relations with the council for whatever reason. Some would say — well,
that’s why you had a bunch of candidates. You had Harold Collins and
Jim Strickland on there with a vested interest in,
you know, fighting him. Others would say he didn’t
attend committee meetings. Others would say there
was poor communication. Your take on why some of those
essential reasons that there were, for whatever reason, bad
relations between the Wharton administration and city council. – Well, Wharton had a
fundamentally different and I believe ultimately politically
fatal view of the relationship between the mayor
and the council. He saw the council, I think, as
a barrier or a distraction to a message that he wanted to
take directly to people. Well, there’s just
one problem with that. You have to be able to count to
seven to do the things you want to do because it has to go
through the city council. And you can certainly disagree
with the council and still prevail politically
on election day. But you have to have a
discussion with the council. And when you’re not physically
in the room with them except on very rare occasions,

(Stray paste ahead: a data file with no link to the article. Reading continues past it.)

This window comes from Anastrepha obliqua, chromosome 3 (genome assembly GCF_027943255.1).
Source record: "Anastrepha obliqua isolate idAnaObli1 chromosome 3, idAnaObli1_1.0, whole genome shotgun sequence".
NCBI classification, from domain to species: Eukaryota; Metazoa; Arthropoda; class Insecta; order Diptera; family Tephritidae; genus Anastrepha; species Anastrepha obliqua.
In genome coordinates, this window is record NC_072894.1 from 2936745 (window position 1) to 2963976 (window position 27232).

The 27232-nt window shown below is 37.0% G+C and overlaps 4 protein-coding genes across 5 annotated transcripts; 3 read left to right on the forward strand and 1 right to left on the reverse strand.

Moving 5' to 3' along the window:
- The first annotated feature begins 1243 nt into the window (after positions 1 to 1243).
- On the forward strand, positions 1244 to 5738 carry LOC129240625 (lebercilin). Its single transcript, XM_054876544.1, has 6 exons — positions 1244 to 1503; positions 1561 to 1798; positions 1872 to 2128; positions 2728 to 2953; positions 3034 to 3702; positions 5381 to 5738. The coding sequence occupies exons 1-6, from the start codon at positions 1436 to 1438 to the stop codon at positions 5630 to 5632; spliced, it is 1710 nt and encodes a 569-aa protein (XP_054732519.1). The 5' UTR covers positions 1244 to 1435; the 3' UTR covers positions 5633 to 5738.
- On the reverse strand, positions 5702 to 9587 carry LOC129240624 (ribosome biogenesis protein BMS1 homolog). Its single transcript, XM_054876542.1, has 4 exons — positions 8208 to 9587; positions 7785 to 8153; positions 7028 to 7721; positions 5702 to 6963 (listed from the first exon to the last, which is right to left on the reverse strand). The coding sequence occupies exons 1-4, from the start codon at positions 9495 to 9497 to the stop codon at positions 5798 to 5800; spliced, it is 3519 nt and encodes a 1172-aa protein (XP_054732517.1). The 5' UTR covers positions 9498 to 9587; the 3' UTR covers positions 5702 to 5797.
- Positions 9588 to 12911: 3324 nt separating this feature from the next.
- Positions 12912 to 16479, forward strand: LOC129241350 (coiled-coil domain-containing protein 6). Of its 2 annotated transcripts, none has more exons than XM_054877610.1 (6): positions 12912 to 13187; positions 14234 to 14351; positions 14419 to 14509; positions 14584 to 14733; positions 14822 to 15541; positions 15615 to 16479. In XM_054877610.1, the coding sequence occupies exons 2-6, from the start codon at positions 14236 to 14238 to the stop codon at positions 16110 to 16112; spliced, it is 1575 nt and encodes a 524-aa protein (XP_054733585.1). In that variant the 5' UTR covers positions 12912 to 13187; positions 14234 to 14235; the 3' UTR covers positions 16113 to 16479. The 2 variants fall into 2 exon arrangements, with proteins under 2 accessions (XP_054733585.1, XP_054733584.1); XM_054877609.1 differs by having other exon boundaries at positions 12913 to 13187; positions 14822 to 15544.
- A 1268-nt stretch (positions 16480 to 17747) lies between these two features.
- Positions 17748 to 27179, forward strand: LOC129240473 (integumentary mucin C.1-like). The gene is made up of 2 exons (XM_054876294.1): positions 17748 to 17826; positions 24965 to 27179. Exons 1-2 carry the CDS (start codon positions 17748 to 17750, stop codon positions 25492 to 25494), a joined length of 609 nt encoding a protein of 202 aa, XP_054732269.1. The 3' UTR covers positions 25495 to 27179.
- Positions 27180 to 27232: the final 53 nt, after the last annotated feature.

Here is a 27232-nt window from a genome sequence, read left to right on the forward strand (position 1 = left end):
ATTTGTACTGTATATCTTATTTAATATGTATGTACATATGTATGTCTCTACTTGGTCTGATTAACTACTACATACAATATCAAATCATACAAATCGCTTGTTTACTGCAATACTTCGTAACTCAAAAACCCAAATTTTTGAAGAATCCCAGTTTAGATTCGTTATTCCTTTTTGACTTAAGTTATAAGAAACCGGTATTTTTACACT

then that relationship is going to deteriorate. – And some would say the
vote on Central Station, the big redevelopment
down on Central Station, which will ultimately kind of
connect to South City and the public housing project, but the
vote to redo Central Station, the movie theater and all that
which was delayed recently some month ago, when city
council comes down, they’re ready to vote. Henry Turley and other
developers are ready to move forward. And there are all these
unanswered questions. And council has sort of thrown
hands up in the air going, yet again, we don’t have
questions answered from the administration because it was
fairly clear they hadn’t gone through the contract. Now, some would say come
on, they’re on their way out. You got a lot of people
looking out the door, moving out the door. But that kind of
history, some would say, would happen again and again. Big shiny objects, big
projects like you mentioned, were announced and then
the follow through with the administration was rocky. – In this case in particular,
the Central Station developers were trying to get construction
started before winter set in so that once you have that period
when you can’t do a whole lot if the weather turns cold,
that they could at least have somethings already going
and some possibility of some inside work. And what happened was the